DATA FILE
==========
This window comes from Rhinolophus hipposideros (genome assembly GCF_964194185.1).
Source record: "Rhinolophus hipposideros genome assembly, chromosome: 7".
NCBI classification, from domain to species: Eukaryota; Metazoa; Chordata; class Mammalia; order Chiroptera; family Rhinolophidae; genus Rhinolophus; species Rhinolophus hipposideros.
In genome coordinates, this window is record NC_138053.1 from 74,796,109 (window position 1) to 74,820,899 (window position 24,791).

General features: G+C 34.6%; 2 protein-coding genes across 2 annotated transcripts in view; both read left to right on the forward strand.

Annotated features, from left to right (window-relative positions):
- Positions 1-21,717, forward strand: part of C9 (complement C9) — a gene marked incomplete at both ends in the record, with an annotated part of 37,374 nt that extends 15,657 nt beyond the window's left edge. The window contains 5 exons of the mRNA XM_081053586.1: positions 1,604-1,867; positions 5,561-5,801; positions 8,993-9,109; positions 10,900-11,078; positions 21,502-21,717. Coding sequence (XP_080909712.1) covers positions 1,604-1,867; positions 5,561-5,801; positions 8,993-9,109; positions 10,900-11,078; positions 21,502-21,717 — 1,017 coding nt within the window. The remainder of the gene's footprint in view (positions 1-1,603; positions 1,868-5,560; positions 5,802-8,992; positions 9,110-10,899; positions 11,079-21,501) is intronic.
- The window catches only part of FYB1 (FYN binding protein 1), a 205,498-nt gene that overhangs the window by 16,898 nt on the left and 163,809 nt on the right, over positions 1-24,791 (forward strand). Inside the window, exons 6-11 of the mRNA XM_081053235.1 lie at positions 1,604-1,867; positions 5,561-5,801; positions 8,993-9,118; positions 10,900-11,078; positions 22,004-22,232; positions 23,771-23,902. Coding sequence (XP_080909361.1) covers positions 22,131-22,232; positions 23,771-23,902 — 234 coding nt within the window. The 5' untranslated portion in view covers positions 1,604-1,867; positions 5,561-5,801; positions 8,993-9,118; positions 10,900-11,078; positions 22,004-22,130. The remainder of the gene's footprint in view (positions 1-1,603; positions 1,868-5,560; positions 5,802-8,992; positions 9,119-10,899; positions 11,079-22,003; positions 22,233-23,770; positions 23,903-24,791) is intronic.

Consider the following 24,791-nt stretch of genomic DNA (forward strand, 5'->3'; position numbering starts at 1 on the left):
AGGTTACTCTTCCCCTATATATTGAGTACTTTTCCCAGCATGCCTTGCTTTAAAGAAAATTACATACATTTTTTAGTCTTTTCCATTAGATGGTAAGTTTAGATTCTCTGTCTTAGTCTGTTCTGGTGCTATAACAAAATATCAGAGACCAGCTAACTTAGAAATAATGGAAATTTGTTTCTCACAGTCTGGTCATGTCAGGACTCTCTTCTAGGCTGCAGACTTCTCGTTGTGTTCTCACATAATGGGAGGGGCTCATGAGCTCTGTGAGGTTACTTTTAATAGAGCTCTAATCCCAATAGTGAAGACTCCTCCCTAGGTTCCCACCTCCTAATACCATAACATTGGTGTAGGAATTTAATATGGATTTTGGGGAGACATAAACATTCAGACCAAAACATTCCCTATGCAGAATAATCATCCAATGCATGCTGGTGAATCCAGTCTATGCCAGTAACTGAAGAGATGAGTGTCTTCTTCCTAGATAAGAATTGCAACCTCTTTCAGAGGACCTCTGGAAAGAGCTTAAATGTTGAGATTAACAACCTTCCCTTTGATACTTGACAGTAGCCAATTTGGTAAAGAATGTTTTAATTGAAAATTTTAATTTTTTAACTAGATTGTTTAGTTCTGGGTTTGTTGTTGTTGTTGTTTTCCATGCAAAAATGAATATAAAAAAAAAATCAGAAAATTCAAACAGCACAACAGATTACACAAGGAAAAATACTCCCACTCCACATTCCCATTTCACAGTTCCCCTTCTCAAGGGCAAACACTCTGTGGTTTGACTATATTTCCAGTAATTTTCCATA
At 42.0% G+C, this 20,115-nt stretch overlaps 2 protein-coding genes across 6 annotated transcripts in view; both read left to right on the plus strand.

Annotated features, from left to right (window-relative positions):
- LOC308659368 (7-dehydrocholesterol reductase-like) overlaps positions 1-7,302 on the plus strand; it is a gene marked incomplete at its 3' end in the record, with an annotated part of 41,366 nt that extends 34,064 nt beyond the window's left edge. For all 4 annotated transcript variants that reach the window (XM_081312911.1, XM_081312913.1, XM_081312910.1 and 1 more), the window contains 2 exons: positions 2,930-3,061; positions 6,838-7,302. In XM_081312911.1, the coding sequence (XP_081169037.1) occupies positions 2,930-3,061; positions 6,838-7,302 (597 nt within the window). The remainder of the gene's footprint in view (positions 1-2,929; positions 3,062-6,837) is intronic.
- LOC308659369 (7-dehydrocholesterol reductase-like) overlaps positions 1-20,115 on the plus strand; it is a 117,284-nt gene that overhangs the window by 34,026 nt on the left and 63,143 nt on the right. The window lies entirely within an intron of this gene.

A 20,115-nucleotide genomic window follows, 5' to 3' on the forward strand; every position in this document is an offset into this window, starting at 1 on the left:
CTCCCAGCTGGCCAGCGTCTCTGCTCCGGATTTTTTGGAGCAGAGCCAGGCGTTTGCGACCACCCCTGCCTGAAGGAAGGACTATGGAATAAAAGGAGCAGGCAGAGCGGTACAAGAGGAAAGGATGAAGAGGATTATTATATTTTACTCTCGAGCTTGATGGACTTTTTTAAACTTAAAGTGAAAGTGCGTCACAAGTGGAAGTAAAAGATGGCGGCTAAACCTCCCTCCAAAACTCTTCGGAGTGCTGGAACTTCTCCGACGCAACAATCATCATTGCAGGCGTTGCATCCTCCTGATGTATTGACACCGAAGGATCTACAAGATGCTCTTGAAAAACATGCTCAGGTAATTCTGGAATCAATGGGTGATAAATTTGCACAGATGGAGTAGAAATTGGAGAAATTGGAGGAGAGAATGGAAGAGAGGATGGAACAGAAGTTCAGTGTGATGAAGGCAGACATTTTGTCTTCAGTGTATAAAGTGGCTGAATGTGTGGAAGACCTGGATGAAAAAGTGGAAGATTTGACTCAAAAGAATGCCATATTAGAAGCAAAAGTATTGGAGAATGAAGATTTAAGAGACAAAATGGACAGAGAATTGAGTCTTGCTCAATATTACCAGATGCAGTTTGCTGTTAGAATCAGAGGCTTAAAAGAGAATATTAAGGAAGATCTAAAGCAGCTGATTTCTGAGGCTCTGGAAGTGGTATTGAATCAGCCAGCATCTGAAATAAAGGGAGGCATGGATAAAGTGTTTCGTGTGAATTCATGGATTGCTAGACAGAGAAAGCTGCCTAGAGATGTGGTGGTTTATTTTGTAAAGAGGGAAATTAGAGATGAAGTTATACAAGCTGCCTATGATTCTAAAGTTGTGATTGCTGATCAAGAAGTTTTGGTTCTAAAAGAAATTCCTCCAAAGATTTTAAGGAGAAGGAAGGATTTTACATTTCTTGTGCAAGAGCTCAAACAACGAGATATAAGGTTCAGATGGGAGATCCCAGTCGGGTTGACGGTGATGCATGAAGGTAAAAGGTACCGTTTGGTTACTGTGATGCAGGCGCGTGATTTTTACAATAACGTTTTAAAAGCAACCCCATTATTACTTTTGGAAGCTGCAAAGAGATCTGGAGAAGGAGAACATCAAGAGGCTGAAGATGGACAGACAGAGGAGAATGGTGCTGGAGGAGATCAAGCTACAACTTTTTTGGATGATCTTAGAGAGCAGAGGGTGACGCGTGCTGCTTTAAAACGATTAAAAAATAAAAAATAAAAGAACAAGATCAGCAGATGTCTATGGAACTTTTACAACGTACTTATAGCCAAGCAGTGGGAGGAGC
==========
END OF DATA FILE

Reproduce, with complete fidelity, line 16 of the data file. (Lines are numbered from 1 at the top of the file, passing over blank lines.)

CTCCCAGCTGGCCAGCGTCTCTGCTCCGGATTTTTTGGAGCAGAGCCAGGCGTTTGCGACCACCCCTGCCTGAAGGAAGGACTATGGAATAAAAGGAGCAGGCAGAGCGGTACAAGAGGAAAGGATGAAGAGGATTATTATATTTTACTCTCGAGCTTGATGGACTTTTTTAAACTTAAAGTGAAAGTGCGTCACAAGTGGAAGTAAAAGATGGCGGCTAAACCTCCCTCCAAAACTCTTCGGAGTGCTGGAACTTCTCCGACGCAACAATCATCATTGCAGGCGTTGCATCCTCCTGATGTATTGACACCGAAGGATCTACAAGATGCTCTTGAAAAACATGCTCAGGTAATTCTGGAATCAATGGGTGATAAATTTGCACAGATGGAGTAGAAATTGGAGAAATTGGAGGAGAGAATGGAAGAGAGGATGGAACAGAAGTTCAGTGTGATGAAGGCAGACATTTTGTCTTCAGTGTATAAAGTGGCTGAATGTGTGGAAGACCTGGATGAAAAAGTGGAAGATTTGACTCAAAAGAATGCCATATTAGAAGCAAAAGTATTGGAGAATGAAGATTTAAGAGACAAAATGGACAGAGAATTGAGTCTTGCTCAATATTACCAGATGCAGTTTGCTGTTAGAATCAGAGGCTTAAAAGAGAATATTAAGGAAGATCTAAAGCAGCTGATTTCTGAGGCTCTGGAAGTGGTATTGAATCAGCCAGCATCTGAAATAAAGGGAGGCATGGATAAAGTGTTTCGTGTGAATTCATGGATTGCTAGACAGAGAAAGCTGCCTAGAGATGTGGTGGTTTATTTTGTAAAGAGGGAAATTAGAGATGAAGTTATACAAGCTGCCTATGATTCTAAAGTTGTGATTGCTGATCAAGAAGTTTTGGTTCTAAAAGAAATTCCTCCAAAGATTTTAAGGAGAAGGAAGGATTTTACATTTCTTGTGCAAGAGCTCAAACAACGAGATATAAGGTTCAGATGGGAGATCCCAGTCGGGTTGACGGTGATGCATGAAGGTAAAAGGTACCGTTTGGTTACTGTGATGCAGGCGCGTGATTTTTACAATAACGTTTTAAAAGCAACCCCATTATTACTTTTGGAAGCTGCAAAGAGATCTGGAGAAGGAGAACATCAAGAGGCTGAAGATGGACAGACAGAGGAGAATGGTGCTGGAGGAGATCAAGCTACAACTTTTTTGGATGATCTTAGAGAGCAGAGGGTGACGCGTGCTGCTTTAAAACGATTAAAAAATAAAAAATAAAAGAACAAGATCAGCAGATGTCTATGGAACTTTTACAACGTACTTATAGCCAAGCAGTGGGAGGAGC